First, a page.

see LizardTech, Inc. v. Earth Res. Mapping, Inc., 433 F.3d 1373 (Fed. Cir. 2005) (denying rehearing en banc on the question whether a separate written description requirement exists in § 112, first paragraph); Univ. of Rochester v. G.D. Searle & Co., Inc., 375 F.3d 1303 (Fed. Cir. 2004) (same);
Of course, URochester cited Festo for the presence of an independent written descripton requirement, a fact noted in Ariad: more recently in Festo Corp. v. Shoketsu Kinzoku Kogyo Kabushiki Co., 535 U.S. 722, 736 (2002).
Also of note:
As in any case involving statutory interpretation, we begin with the language of the statute itself. Consumer Prod. Safety Comm’n v. GTE Sylvania, Inc., 447 U.S. 102, 108 (1980).
See United States v. Menasche, 348 U.S. 528, 538-39 (1955) (“It is our duty ‘to give effect, if possible, to every clause and word of a statute.” (quoting Montclair v. Ramsdell, 107 U.S. 147, 152 (1883)).
We have also held that functional claim language can meet the written description requirement when the art has established a correlation between structure and function. See Enzo, 323 F.3d at 964 (quoting 66 Fed. Reg. 1099 (Jan. 5, 2001)). But merely drawing a fence around the outer limits of a purported genus is not an adequate substitute for describing a variety of materials constituting the genus and showing that one has invented a genus and not just a species.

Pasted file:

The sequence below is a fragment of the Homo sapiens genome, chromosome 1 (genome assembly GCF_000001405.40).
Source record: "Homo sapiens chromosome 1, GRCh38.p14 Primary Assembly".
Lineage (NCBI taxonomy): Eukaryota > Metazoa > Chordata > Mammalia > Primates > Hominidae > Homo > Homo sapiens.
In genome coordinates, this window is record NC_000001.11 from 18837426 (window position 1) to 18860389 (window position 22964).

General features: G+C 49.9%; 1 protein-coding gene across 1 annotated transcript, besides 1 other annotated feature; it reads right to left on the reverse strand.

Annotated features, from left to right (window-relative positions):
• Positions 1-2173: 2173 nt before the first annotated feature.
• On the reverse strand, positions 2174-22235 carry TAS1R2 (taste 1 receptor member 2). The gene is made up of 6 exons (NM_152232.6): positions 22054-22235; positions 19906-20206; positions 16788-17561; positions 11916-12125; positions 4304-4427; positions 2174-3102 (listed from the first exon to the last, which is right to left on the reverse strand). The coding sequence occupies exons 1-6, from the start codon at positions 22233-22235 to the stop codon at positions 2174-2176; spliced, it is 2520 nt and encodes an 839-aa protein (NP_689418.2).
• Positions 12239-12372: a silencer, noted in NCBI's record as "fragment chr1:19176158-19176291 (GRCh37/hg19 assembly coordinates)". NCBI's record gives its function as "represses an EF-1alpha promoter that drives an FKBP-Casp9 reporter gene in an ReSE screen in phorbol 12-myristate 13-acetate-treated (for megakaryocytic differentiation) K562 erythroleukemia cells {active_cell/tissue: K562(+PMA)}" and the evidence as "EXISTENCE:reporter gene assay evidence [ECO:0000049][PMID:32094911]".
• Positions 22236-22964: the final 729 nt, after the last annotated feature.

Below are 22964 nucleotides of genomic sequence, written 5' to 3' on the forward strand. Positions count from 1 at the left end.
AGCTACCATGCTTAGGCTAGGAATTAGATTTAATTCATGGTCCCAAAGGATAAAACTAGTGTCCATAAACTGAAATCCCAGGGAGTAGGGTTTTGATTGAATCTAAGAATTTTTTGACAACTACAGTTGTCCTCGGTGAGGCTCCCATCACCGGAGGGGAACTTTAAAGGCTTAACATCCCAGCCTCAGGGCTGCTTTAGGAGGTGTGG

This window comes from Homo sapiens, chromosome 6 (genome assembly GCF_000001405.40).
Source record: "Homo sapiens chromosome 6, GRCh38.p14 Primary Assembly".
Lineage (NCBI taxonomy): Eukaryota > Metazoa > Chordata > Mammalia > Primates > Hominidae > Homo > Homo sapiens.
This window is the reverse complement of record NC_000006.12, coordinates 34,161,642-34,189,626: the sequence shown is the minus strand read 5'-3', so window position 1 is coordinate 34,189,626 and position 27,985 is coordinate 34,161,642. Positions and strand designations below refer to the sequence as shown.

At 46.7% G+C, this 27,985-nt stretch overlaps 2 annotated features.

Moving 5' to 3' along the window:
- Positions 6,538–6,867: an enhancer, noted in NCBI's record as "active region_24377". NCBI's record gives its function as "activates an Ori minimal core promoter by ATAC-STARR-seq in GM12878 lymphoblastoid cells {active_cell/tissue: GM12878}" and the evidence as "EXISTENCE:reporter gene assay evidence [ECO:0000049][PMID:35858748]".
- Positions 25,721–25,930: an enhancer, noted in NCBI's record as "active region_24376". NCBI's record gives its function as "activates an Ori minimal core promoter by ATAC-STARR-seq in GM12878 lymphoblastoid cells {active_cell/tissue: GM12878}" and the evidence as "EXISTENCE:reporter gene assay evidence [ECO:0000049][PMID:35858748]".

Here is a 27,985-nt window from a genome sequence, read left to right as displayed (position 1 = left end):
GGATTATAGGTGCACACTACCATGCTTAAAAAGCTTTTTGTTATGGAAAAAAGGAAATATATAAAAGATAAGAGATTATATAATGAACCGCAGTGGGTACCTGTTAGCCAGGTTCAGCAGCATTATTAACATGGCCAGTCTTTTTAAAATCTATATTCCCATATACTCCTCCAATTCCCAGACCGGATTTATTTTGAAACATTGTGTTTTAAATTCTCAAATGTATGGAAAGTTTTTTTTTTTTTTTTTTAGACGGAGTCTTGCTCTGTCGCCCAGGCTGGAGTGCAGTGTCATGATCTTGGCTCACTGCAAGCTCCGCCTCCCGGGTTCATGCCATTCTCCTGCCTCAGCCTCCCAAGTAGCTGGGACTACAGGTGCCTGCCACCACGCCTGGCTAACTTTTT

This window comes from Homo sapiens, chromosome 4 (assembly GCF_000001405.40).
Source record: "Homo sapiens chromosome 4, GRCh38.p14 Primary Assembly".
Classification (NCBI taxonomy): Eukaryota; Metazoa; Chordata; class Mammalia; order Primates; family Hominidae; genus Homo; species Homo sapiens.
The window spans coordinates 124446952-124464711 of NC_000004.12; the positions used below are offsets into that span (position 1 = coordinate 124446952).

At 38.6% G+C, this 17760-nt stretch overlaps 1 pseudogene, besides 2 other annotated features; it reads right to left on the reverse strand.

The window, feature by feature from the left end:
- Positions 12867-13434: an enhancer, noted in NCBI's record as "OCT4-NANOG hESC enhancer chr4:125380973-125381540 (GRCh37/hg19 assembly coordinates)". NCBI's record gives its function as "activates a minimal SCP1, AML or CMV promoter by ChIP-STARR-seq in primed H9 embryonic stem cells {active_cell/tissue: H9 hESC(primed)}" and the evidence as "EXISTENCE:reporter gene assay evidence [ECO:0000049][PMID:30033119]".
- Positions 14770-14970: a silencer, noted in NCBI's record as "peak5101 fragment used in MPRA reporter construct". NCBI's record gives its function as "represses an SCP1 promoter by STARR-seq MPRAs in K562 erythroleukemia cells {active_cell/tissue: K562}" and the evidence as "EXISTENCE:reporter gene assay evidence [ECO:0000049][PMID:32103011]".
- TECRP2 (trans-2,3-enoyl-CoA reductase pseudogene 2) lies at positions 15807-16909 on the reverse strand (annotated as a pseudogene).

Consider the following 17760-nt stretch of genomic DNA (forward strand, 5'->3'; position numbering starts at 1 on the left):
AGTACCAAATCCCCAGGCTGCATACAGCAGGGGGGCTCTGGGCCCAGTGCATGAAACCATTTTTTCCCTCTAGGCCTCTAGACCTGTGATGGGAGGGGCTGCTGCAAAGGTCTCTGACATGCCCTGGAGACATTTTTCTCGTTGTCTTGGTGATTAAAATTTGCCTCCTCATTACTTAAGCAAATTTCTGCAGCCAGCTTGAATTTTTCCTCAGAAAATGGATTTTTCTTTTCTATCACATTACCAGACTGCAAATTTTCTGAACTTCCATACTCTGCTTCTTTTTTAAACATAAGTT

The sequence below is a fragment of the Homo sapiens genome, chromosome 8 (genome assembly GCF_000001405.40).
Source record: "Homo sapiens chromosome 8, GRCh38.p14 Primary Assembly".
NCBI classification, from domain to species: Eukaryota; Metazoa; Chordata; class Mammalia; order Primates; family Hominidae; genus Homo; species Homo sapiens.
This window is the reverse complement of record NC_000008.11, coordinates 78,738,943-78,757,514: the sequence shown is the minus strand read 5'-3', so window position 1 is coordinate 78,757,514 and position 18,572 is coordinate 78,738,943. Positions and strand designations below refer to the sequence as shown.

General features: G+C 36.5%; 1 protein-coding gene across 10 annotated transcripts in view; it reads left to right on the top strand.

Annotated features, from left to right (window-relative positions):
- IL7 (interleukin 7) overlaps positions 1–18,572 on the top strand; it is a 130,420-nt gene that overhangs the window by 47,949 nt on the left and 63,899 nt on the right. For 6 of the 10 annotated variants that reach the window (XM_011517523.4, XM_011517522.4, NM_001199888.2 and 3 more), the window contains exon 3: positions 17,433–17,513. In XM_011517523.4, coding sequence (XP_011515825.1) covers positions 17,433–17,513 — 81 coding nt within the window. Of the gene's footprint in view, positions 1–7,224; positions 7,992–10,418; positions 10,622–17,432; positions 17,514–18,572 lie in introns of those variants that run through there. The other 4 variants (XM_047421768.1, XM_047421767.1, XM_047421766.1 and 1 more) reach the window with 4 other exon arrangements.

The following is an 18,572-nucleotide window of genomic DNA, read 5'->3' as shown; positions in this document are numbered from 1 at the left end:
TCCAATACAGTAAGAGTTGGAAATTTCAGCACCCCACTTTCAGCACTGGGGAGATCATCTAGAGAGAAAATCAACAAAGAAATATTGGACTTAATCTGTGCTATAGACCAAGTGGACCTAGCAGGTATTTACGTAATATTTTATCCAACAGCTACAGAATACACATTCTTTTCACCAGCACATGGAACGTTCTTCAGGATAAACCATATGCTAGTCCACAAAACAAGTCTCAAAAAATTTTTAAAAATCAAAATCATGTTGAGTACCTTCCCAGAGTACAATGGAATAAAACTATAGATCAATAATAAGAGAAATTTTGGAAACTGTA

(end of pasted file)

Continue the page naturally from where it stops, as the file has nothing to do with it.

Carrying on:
But the hallmark of written description is disclosure. Thus, “possession as shown in the disclosure” is a more complete formulation. Yet whatever the specific articulation, the test requires an objective inquiry into the four corners of the specification from the perspective of a person of ordinary skill in the art. Based on that inquiry, the specification must describe an invention understandable to that skilled artisan and show that the inventor actually invented the invention claimed.
**The CAFC sent a message to universities -->
Ariad complains that the doctrine disadvantages universities to the extent that basic research cannot be patented. But the patent law has always been directed to the “useful Arts,” U.S. Const. art. I, § 8, cl. 8, meaning inventions with a practical use, see Brenner v. Manson, 383 U.S. 519, 532-36 (1966). Much university research relates to basic research, including research into scientific principles and mechanisms of action, see, e.g., Rochester, 358 F.3d 916, and universities may not have the resources or inclination to work out the practical implications of all such research, i.e., finding and identifying compounds able to affect the mechanism discovered. That is no failure of the law’s interpretation, but its intention. Patents are not awarded for academic theories, no matter how groundbreaking or necessary to the later patentable inventions of others. “[A] patent is not a hunting license. It is not a reward for the search, but compensation for its successful conclusion.” Id. at 930 n.10 (quoting Brenner, 383 U.S. at 536). Requiring a written description of the invention limits patent protection to those who actually perform the difficult work of “invention”—that is, conceive of the complete and final invention with all its claimed limitations—and disclose the fruits of that effort to the public.